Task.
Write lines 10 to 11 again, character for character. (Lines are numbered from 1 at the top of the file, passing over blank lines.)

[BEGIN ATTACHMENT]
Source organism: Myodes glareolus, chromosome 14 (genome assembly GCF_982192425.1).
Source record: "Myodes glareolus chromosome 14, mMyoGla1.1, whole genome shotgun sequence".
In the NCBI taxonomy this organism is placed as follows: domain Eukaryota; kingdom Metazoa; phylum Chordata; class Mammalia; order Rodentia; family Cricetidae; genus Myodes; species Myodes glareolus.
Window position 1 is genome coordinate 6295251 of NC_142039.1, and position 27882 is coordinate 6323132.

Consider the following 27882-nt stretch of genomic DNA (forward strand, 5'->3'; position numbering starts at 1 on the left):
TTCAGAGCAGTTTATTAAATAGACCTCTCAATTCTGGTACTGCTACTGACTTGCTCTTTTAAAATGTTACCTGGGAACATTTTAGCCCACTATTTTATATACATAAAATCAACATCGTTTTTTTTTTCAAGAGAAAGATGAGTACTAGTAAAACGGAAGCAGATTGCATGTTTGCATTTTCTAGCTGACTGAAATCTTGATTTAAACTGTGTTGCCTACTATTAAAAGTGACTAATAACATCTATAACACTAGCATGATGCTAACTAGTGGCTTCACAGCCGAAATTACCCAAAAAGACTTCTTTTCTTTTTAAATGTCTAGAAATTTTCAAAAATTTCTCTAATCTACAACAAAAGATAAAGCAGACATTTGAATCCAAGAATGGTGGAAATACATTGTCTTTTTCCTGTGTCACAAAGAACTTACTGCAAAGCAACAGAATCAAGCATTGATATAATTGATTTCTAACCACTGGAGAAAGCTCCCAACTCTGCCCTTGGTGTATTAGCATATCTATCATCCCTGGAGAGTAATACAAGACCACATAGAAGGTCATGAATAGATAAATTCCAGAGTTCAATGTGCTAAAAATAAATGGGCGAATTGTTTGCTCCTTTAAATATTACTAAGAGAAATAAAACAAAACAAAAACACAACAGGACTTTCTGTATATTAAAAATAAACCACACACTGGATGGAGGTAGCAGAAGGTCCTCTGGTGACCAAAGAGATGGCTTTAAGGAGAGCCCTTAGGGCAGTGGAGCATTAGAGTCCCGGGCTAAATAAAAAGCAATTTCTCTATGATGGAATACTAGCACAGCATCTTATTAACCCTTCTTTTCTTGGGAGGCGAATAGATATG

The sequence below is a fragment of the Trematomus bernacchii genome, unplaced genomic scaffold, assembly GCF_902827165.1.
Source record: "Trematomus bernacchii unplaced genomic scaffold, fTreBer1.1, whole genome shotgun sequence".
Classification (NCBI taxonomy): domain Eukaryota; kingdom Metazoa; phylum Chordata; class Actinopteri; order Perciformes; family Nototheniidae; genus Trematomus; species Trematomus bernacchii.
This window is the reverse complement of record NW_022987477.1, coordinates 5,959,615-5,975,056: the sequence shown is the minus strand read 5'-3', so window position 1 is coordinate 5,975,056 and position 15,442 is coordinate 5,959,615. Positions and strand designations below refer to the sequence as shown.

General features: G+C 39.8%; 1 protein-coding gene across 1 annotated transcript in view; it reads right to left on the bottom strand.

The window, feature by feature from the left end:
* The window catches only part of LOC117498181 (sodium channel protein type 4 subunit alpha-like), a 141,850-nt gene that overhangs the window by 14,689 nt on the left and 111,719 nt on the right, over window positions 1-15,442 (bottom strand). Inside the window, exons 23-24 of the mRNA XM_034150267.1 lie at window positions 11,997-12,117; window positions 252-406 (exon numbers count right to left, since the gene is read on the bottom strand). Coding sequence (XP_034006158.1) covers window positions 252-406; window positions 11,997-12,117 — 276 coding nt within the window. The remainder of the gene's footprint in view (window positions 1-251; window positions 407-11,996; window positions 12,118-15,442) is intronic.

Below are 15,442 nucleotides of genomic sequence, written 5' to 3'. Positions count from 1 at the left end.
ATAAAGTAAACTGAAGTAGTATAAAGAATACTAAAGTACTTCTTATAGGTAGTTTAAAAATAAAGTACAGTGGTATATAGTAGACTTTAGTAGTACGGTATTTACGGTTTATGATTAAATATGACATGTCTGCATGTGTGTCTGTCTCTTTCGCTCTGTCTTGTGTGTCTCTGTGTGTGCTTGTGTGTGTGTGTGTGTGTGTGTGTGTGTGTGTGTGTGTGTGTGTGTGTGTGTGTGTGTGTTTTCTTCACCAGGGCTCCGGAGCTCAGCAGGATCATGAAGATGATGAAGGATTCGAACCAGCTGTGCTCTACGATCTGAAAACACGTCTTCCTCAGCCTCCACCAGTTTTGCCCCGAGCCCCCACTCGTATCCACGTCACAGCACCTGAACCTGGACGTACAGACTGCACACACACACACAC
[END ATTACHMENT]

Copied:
This window is the reverse complement of record NW_022987477.1, coordinates 5,959,615-5,975,056: the sequence shown is the minus strand read 5'-3', so window position 1 is coordinate 5,975,056 and position 15,442 is coordinate 5,959,615. Positions and strand designations below refer to the sequence as shown.

General features: G+C 39.8%; 1 protein-coding gene across 1 annotated transcript in view; it reads right to left on the bottom strand.